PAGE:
In economics, a public good is a good that is both non-excludable and non-rivalrous in that individuals cannot be effectively excluded from use and where use by one individual does not reduce availability to others.
If one thinks about the nature of an individual’s informational privacy, it must surely come under the heading of public good, since:
a) if you have a copy of someone’s personal data, that doesn’t somehow exclude others from having access to that information (including the person about which the data relates)
b) your use of someone else’s information does’t automatically reduce the availability of that information to others
Thinking about the “Common pool resources” category, Schlager and Ostrom (1992) identify five property rights that are most relevant for the use of common-pool resources, including access, withdrawal, management, exclusion and alienation. These are defined as:
- ACCESS – the right to enter a defined physical area and enjoy non-subtractive benefits (eg hike, canoe, sit in the sun)
- WITHDRAWAL – the right to obtain resource units or products of a resource system (eg. catch fish, divert water)
- MANAGEMENT – the right to regulate internal use patterns and transform the resource by making improvements
- EXCLUSION – the right to determine who will have an access right, and how that right may be transferred
- ALIENATION – the right to sell or lease exclusion, management or withdrawal rights
Doesn’t this go to the heart of the problem?:
An individual automatically assumes that they should have (complete) ownership and control over their personal information. They wouldn’t expect their personal information to be part of a “common pool” of resources.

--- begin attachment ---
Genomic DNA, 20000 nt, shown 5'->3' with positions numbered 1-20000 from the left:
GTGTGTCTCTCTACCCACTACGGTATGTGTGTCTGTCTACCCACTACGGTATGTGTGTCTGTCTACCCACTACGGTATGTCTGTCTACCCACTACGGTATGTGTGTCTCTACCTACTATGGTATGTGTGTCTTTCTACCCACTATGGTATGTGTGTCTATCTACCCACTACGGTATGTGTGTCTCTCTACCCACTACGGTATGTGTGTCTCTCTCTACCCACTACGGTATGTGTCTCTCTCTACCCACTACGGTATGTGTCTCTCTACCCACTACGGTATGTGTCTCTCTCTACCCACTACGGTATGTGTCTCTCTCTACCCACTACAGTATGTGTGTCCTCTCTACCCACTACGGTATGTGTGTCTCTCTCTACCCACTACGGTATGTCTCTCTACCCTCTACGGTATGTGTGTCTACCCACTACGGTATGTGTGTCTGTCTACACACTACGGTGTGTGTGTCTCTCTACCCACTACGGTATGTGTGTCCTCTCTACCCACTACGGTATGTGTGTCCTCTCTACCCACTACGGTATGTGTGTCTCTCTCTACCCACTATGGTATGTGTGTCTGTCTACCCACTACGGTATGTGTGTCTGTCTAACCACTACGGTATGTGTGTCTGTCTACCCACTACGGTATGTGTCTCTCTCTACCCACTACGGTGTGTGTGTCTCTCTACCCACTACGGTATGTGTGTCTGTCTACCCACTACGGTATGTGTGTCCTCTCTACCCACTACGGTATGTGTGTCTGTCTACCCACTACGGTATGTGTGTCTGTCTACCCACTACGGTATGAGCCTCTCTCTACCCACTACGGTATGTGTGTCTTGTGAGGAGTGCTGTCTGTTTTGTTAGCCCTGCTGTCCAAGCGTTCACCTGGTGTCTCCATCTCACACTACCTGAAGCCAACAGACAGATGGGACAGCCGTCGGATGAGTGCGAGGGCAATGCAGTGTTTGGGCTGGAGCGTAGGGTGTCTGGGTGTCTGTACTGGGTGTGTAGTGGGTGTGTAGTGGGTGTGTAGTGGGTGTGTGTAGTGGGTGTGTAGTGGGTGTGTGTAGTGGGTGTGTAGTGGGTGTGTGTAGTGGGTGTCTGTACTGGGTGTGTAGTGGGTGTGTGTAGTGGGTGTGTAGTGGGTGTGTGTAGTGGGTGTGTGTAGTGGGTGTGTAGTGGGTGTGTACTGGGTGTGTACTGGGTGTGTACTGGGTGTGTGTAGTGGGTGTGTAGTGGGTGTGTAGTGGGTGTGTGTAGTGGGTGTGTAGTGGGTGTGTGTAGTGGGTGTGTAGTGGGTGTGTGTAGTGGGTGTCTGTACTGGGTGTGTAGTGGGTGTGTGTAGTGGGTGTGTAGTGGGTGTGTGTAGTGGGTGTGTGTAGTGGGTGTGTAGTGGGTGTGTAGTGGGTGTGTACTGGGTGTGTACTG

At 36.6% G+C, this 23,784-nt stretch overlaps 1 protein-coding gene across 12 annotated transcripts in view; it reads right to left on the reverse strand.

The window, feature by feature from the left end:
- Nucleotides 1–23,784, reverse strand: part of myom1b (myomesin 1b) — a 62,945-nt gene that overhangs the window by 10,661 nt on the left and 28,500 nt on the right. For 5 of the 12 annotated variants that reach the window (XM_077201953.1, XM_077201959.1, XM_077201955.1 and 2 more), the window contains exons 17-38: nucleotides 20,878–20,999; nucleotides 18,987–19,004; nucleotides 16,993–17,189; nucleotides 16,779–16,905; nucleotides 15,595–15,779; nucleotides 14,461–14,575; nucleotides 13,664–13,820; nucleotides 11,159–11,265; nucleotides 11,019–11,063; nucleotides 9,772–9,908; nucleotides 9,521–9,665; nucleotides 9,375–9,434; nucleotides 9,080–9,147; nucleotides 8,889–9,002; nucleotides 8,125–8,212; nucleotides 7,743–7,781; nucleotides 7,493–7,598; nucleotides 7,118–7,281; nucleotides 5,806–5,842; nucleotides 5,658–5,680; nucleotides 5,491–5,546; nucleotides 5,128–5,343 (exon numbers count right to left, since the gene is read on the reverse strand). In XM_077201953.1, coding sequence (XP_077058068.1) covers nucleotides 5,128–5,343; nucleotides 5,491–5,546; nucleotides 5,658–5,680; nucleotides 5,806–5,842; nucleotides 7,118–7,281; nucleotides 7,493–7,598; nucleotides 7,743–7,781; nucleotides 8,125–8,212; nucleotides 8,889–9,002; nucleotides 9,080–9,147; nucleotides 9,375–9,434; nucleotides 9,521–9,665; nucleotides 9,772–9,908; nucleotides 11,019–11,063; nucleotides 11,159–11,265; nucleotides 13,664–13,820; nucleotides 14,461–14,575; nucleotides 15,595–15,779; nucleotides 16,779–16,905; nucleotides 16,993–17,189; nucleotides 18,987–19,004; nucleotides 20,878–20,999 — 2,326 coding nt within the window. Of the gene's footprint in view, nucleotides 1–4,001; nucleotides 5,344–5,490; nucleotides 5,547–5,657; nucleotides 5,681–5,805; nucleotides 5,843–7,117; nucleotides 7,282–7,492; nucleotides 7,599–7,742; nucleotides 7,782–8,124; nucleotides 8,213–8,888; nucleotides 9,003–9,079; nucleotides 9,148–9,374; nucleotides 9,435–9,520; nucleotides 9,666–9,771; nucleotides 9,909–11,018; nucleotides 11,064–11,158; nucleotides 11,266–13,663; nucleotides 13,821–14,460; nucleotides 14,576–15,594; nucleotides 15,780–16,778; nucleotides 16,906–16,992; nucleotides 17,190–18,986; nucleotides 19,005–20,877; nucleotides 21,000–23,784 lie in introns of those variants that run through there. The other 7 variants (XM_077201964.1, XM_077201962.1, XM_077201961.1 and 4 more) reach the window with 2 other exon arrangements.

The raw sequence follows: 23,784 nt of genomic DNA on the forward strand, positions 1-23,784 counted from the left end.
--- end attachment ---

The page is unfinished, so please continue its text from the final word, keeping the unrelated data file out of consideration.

What about a situation whereby the individual’s identity is temporarily kidnapped and modified in the sense that classifications are made which reveal something new about the person (or in other words, some pieces of information are used to infer something new – with the potential of big data, through the use of data, models and algorithms people are able to generate new personal information that perhaps the data subjects didn’t even know, whereby others will know us better than we know ourselves).
The fundamental problem is that informational privacy is non-rivalrous, and would therefore fit into the category of “public good”.
I have to say that I have struggled with these concepts, and have been thinking about how they relate to concepts of kidnap, trespass, and cloning
One potential problem area is the way in which someone’s privacy could be invaded not only in a private place, but it could also be invaded in a public space.
Floridi asserts that thinking about an invasion of privacy in terms of trespass doesn’t make any sense in a public space, so privacy shouldn’t be seen in terms of trespass
Westin sees informational privacy as the right to be let alone. So, if one’s personal information were “kidnapped”, that would be a privacy violation.
Of course, one’s personal information can’t be kidnapped in the normal sense of the word, because what is really happening is that the individual’s identity is “cloned”, or “temporarily kidnapped”, whereby a piece of personal information is gained by someone without at the same time depriving others of the possibility of having access.
If someone were to break into the offices of an examinations board, and make a copy of (or even just memorize) the questions that have been set for an exam it doesn’t mean that the examiners have somehow lost access to the master document containing those questions. This is the whole point about information being non-rivalrous.
Prosser (1960) identified four privacy torts, of which the first is intrusion upon seclusion. Intrusion overlaps with actions for trespass to land or chattels.
Floridi considers our personal information as constitutive of our very being. If personal information is finally acknowledged to be a constitutive part of someone’s personal identity and individuality, then one day it may become strictly illegal to trade in some kinds of personal information, exactly as it is illegal to trade in human organs (including one’s own) or slaves. (Luciano Floridi, 4th revolution)
What I need to think further about is the dynamic between individuals and society as a whole – whereby an invasion of one individual’s informational privacy is harmful to society as a whole.